We walked through the rainforest to the tsingy limestone, spotting some lemurs and other wildlife along the way. Tsingy means tip-toe in Malagasy.
Driving over the roads between villages and national parks, our guide turned around and said to us, "The holes in the roads, we say in French as chicken nests, but here they are so big we call them zebu nests." So for the rest of the trip whenever we had to drive around or through a big pot hole, we'd call out, "Zebu nest!" or "Elephant nest!" for the really big ones.
|Zebu walking home|
We spent a night in Ankify at a beautiful place called Baobab Lodge where the view from where I lay in my bed was gorgeous.
A tour at a plantation that grows vanilla, ylang-ylang, pepper corns and cocoa beans taught us a lot about many different Malagasy exports famous around the world.
Did you know: Coca-Cola uses Malagasy vanilla in its products? McCormick & Co also sells and uses Malagasy vanilla.
|A small cocoa pod|
|Inside the cocoa pod|
|Cocoa seeds are fermented for 6 days.|
|After fermentation the seeds are dried in the sun.|
|Remove the skin and you have 100% cocoa.|
|Ylang-ylang trees are cut so that the branches can always be reached.|
We were greeted in Nosey Be by our local tour guide who pulled out refrigerated face clothes scented with ylang-ylang to refresh us. We dropped our stuff off and walked along the beach soaking up the colours of the setting sun and our surroundings.
We watched the sun set over the ocean at Mont Passot and fill the sky with colours.
We set out for a day trip to Nosey Tanikely, exclaiming on arrival of how beautiful the colour of the ocean was and once we were swimming and snorkelling around, I was just in awe.
We snorkelled around for hours, swimming with sea turtles and pointing out to each other the different fish, so colourful and so creatively different from each other. It was like being in a whole different world. I liked to duck down and swim among the fish, watching their little bodies flit about and change direction, showing off the colour reflections from their glittering fins. There were so many colours, so many fish, so many shapes, such beauty to watch and be a part of.
After snorkelling we had an amazing Malagasy picnic lunch, where we were joined by a local lemur. We were told not to feed him, because he’s wild, but it was difficult to keep him away from the bananas!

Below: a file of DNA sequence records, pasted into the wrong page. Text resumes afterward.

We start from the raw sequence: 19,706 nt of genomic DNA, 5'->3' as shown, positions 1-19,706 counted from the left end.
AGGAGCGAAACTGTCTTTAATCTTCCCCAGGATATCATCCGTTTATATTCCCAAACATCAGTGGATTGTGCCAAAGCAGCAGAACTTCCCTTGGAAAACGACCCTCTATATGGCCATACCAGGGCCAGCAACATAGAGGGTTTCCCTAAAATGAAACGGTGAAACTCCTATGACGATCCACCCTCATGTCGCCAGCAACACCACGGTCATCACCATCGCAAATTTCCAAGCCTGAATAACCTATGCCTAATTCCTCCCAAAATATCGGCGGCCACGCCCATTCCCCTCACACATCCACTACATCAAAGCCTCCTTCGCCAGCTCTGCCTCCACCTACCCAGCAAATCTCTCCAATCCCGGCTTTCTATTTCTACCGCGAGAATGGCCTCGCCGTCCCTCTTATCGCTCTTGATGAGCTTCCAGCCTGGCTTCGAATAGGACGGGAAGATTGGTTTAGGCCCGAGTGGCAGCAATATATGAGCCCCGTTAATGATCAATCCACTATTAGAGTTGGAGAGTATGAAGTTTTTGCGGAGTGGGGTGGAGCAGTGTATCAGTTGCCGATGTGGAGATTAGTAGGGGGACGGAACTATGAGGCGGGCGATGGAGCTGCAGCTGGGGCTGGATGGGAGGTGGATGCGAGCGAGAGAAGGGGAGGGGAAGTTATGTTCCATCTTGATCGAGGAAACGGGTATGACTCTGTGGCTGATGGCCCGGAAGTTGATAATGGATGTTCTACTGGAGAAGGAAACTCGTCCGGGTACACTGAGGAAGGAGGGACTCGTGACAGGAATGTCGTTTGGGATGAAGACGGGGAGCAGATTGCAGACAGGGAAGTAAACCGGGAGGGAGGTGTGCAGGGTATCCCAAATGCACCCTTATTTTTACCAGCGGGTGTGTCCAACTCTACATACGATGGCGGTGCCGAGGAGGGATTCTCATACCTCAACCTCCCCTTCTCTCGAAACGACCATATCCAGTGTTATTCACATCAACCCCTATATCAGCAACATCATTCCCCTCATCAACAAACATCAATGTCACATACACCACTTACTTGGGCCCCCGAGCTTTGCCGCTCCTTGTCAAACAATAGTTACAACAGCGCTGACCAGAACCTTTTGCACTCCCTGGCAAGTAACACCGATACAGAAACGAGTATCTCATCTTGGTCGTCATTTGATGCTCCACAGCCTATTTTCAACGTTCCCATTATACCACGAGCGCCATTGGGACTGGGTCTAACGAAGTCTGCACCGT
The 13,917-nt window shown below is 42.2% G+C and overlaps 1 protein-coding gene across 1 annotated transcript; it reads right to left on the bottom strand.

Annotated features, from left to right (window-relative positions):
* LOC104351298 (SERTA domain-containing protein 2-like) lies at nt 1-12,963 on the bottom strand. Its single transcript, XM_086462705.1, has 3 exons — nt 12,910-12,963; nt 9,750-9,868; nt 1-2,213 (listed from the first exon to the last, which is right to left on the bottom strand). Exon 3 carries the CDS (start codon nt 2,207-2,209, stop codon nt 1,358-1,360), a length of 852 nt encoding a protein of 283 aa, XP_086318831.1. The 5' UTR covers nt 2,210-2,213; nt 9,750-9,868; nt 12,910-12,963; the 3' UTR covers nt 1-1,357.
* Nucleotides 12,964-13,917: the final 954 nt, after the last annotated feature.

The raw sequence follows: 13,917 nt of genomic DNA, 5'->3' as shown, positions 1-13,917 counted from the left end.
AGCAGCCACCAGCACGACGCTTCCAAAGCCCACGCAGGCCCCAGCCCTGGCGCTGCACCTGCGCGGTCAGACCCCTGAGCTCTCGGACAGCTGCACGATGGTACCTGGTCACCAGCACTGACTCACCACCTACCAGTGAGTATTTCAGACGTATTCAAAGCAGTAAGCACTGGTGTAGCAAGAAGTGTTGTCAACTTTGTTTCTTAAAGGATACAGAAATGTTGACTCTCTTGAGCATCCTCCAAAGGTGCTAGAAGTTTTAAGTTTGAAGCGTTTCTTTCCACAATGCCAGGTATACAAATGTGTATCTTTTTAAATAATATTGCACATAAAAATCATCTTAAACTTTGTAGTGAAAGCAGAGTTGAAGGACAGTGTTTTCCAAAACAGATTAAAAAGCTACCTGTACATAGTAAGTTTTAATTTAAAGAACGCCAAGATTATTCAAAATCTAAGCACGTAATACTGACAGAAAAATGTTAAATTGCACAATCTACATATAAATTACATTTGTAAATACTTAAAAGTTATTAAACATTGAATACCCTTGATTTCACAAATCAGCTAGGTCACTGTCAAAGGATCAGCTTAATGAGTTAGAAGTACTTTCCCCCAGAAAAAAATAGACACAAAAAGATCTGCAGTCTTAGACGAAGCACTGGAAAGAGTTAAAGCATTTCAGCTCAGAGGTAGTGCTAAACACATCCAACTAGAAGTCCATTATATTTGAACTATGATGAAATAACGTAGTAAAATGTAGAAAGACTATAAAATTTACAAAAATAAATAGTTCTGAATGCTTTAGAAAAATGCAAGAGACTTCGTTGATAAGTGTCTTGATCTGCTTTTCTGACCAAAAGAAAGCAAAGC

|"Look out Stace!"|
We also saw the most beautiful chameleon I have ever seen!! Amazing colours!
Lokobe National Park in Nosey Be was our next adventure. We were driven to the nearest village close to the national park and then hopped into a pirogue (French for canoe) and rowed ourselves 45mins to the village where the national park is. We were taken by three amazing guides who found us the most extraordinary creatures, which were very difficult to spot for the untrained eye!
|Can you see the mossy leaf-tail gecko?|
|The very rare Mouse Lemur|
After another amazing picnic lunch we digested our food over interesting conversation about Malagasy culture and rowed ourselves back over the gorgeous green sea, through a cloud of rain, back to our waiting vehicle.
Our last day we waited to hear if our Air Mada flight had changed times again- it had, but they had moved it back which gave us enough time to get back out for a half day of snorkelling. We lathered up with sunscreen and the spent the hours face down in the sea, chasing the fish, swimming with turtles and soaking up all the life under the sea that we are never able to see from above.
We spent one more day in Tana, shopping in the markets and wandering around the streets.
|Adventuring means asking locals for directions.|
|We loved our calendar fabric from 1985 & 1990 pillowcases at the guesthouse.|
Goodbyes soon came as Sarah flew back to Australia and Stacia and I headed back to the ship, with plenty of washing to do and a million photos of the amazing things we had seen.
Have I convinced you to come and see it all for yourself?